In the early 1960s – when highway construction was at its peak and cars were just beginning to leave their mark – a handful of critics predicted there would be irreconcilable tensions between vibrant cities and their motorized inhabitants. Nearly 50 years later, researchers at the University of Pennsylvania published research validating this idea.The essence of the argument is that cars need places to park. Space devoted to parking is not devoted to people, in the form of commerce and other sources of employment. In short, cities should prefer public transit over cars as the primary means of commuting.
The new research offers support for this argument, based on a study of twelve smaller US cities. At a coarse level, they found a definite inverse correlation between the density of jobs and the fraction of the workforce commuting by car. A closer examination of six of those cities showed that municipalities that, after 1980, discouraged downtown parking have higher median income and number of jobs.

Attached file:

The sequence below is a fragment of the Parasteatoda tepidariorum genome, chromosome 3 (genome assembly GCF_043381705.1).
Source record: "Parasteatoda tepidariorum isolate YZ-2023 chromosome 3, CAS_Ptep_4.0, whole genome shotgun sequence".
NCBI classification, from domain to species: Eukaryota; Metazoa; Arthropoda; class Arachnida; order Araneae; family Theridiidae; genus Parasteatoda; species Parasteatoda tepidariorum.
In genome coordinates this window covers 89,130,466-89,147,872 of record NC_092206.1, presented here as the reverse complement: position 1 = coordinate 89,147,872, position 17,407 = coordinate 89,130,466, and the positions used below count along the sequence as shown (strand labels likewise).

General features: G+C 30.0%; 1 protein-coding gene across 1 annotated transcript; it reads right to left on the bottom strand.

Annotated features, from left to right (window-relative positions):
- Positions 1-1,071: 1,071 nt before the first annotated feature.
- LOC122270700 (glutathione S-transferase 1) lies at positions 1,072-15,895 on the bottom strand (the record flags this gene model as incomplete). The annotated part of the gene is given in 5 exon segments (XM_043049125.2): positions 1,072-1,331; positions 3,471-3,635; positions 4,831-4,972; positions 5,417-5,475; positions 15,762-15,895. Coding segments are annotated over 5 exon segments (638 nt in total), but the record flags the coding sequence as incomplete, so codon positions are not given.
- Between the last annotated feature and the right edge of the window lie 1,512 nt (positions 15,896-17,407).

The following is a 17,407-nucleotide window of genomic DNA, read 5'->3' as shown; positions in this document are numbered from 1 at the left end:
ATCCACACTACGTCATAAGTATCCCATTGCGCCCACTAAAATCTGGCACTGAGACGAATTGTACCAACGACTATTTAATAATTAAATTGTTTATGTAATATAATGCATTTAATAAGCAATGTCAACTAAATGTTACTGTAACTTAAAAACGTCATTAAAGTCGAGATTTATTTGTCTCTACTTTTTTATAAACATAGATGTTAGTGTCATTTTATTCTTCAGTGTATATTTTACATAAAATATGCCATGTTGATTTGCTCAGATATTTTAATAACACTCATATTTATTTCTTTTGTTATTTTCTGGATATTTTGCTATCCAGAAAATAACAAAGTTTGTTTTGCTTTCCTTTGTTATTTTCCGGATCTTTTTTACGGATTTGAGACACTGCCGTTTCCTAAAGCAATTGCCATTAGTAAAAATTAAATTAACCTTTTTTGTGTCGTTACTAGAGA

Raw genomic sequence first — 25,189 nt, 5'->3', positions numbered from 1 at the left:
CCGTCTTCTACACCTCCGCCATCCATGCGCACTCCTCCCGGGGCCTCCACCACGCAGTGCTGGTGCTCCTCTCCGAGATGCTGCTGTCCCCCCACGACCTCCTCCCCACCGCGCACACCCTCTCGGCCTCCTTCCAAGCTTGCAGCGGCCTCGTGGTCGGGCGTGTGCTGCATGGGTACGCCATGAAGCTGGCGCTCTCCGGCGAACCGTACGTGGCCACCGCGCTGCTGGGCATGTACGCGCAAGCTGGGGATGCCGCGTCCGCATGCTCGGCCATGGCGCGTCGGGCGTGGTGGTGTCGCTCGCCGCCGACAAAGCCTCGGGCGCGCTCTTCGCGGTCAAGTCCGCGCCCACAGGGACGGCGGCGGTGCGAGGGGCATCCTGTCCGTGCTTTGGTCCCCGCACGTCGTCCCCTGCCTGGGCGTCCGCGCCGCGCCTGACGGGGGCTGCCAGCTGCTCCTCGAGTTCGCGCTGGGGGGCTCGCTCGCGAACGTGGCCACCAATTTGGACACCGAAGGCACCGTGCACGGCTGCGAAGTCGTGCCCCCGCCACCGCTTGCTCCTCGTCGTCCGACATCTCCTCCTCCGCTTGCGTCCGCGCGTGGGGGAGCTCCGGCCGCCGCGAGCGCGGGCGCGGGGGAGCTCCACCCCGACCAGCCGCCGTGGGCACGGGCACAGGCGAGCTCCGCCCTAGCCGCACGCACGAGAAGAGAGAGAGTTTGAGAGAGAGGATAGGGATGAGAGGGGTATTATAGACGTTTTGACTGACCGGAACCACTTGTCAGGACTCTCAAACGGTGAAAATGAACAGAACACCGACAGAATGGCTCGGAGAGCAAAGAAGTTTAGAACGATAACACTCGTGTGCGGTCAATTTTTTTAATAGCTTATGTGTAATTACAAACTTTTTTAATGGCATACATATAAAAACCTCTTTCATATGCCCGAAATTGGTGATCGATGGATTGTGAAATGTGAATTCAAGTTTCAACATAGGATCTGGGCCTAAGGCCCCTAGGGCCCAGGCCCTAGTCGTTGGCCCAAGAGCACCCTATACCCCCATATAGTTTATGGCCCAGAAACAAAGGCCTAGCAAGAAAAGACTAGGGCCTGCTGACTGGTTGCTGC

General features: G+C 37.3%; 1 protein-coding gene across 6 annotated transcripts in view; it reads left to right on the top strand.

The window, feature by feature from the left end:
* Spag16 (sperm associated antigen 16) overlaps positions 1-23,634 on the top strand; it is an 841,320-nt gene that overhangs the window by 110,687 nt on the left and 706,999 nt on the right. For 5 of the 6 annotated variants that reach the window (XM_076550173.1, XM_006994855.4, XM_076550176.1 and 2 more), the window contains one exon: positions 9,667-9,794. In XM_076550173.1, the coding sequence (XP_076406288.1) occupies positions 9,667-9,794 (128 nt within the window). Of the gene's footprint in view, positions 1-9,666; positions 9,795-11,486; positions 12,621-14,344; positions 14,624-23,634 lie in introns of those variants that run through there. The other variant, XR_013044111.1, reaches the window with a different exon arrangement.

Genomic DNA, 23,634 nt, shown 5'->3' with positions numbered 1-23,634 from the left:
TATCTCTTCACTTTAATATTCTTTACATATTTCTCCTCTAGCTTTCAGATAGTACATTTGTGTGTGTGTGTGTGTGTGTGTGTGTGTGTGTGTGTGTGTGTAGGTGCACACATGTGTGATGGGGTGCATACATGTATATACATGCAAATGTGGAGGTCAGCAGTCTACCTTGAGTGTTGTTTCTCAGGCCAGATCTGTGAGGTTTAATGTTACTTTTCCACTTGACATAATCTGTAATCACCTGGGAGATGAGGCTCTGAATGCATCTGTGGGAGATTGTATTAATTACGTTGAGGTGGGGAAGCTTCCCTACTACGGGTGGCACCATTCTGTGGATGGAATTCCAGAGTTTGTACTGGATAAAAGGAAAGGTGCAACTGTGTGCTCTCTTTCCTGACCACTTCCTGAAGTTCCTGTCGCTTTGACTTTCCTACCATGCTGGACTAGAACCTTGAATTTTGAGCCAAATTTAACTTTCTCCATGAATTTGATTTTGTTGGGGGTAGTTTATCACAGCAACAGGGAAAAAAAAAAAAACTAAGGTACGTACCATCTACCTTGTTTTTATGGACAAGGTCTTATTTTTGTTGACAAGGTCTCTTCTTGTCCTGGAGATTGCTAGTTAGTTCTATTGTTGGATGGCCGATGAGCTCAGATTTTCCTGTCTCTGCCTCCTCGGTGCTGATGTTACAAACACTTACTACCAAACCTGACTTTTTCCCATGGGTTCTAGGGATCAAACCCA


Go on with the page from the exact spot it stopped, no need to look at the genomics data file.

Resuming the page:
I haven't read the research paper, only the linked article, so judge my comments accordingly. Still, while this evidence seems interesting (and supports my biases), there are some definite questions I have. For one thing, the small sample size makes even the first inverse correlation open to challenges. Surely it would not have been difficult to gather data for a larger sample set? Secondly, the direction of causation in the second part of the paper is also unclear; the municipalities which changed to more anti-driving policies were already doing better economically before the change. These points really need to be addressed in further research before I would feel confident in the researcher's conclusions.